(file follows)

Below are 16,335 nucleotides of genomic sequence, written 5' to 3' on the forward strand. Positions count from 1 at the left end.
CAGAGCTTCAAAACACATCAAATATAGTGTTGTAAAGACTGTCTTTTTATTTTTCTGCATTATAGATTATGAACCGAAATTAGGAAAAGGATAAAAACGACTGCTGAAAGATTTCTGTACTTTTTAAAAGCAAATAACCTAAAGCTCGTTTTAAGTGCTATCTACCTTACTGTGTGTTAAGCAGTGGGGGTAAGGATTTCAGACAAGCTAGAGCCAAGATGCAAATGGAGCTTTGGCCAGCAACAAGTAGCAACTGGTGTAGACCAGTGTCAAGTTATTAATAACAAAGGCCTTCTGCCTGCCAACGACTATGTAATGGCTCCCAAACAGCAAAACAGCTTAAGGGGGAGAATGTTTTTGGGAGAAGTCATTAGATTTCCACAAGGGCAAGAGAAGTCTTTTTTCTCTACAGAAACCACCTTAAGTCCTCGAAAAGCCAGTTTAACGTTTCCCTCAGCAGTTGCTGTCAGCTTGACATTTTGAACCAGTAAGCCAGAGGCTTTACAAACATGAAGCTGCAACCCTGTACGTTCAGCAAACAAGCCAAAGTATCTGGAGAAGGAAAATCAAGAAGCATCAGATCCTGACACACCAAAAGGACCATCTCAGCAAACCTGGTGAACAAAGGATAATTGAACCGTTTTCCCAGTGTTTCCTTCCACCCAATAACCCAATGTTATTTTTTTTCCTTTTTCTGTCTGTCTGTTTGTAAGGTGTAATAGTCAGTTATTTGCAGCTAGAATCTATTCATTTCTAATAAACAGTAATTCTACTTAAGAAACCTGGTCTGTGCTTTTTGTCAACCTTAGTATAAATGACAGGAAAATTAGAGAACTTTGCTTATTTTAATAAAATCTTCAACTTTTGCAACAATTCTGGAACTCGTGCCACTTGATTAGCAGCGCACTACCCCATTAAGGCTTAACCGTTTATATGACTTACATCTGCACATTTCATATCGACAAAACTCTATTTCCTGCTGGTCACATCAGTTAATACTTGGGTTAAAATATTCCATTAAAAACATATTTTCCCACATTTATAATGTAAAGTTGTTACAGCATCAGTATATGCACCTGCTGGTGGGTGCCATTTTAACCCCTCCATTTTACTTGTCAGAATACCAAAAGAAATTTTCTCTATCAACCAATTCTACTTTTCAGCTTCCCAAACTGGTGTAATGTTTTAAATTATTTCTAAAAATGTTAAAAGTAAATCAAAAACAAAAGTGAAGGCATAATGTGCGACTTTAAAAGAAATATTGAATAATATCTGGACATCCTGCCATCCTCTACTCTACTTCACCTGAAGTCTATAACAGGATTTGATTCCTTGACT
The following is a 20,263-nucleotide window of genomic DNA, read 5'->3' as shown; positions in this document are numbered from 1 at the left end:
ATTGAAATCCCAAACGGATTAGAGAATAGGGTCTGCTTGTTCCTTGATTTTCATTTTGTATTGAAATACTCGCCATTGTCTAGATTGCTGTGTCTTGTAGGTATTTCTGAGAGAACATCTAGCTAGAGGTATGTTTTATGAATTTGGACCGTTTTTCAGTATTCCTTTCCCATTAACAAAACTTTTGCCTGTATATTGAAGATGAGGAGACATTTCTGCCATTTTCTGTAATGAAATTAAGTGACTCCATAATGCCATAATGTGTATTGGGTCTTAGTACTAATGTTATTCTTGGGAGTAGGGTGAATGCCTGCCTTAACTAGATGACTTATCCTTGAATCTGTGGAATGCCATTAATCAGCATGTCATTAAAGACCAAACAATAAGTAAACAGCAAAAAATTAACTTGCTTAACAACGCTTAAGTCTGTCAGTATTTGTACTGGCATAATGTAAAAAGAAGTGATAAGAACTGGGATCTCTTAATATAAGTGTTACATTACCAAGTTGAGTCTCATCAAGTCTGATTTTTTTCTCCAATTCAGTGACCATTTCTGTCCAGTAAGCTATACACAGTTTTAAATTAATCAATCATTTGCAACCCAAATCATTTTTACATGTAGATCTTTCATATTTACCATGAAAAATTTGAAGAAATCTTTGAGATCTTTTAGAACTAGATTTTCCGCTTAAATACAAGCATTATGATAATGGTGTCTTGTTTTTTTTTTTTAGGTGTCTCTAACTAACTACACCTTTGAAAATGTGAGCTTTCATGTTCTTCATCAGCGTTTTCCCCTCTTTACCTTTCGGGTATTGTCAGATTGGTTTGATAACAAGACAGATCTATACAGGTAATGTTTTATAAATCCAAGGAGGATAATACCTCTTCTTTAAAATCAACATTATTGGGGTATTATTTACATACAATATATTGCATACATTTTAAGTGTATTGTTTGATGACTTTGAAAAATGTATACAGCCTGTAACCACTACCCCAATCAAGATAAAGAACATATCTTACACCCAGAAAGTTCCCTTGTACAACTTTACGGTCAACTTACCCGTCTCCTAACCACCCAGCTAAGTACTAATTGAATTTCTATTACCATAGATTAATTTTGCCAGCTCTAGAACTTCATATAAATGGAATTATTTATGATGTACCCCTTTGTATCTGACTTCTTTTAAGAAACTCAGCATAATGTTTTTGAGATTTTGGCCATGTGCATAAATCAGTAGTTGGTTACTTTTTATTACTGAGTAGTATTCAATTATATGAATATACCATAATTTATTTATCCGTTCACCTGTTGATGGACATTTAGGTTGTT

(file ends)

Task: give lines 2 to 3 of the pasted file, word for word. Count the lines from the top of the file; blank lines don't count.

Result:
CAGAGCTTCAAAACACATCAAATATAGTGTTGTAAAGACTGTCTTTTTATTTTTCTGCATTATAGATTATGAACCGAAATTAGGAAAAGGATAAAAACGACTGCTGAAAGATTTCTGTACTTTTTAAAAGCAAATAACCTAAAGCTCGTTTTAAGTGCTATCTACCTTACTGTGTGTTAAGCAGTGGGGGTAAGGATTTCAGACAAGCTAGAGCCAAGATGCAAATGGAGCTTTGGCCAGCAACAAGTAGCAACTGGTGTAGACCAGTGTCAAGTTATTAATAACAAAGGCCTTCTGCCTGCCAACGACTATGTAATGGCTCCCAAACAGCAAAACAGCTTAAGGGGGAGAATGTTTTTGGGAGAAGTCATTAGATTTCCACAAGGGCAAGAGAAGTCTTTTTTCTCTACAGAAACCACCTTAAGTCCTCGAAAAGCCAGTTTAACGTTTCCCTCAGCAGTTGCTGTCAGCTTGACATTTTGAACCAGTAAGCCAGAGGCTTTACAAACATGAAGCTGCAACCCTGTACGTTCAGCAAACAAGCCAAAGTATCTGGAGAAGGAAAATCAAGAAGCATCAGATCCTGACACACCAAAAGGACCATCTCAGCAAACCTGGTGAACAAAGGATAATTGAACCGTTTTCCCAGTGTTTCCTTCCACCCAATAACCCAATGTTATTTTTTTTCCTTTTTCTGTCTGTCTGTTTGTAAGGTGTAATAGTCAGTTATTTGCAGCTAGAATCTATTCATTTCTAATAAACAGTAATTCTACTTAAGAAACCTGGTCTGTGCTTTTTGTCAACCTTAGTATAAATGACAGGAAAATTAGAGAACTTTGCTTATTTTAATAAAATCTTCAACTTTTGCAACAATTCTGGAACTCGTGCCACTTGATTAGCAGCGCACTACCCCATTAAGGCTTAACCGTTTATATGACTTACATCTGCACATTTCATATCGACAAAACTCTATTTCCTGCTGGTCACATCAGTTAATACTTGGGTTAAAATATTCCATTAAAAACATATTTTCCCACATTTATAATGTAAAGTTGTTACAGCATCAGTATATGCACCTGCTGGTGGGTGCCATTTTAACCCCTCCATTTTACTTGTCAGAATACCAAAAGAAATTTTCTCTATCAACCAATTCTACTTTTCAGCTTCCCAAACTGGTGTAATGTTTTAAATTATTTCTAAAAATGTTAAAAGTAAATCAAAAACAAAAGTGAAGGCATAATGTGCGACTTTAAAAGAAATATTGAATAATATCTGGACATCCTGCCATCCTCTACTCTACTTCACCTGAAGTCTATAACAGGATTTGATTCCTTGACT
The following is a 20,263-nucleotide window of genomic DNA, read 5'->3' as shown; positions in this document are numbered from 1 at the left end: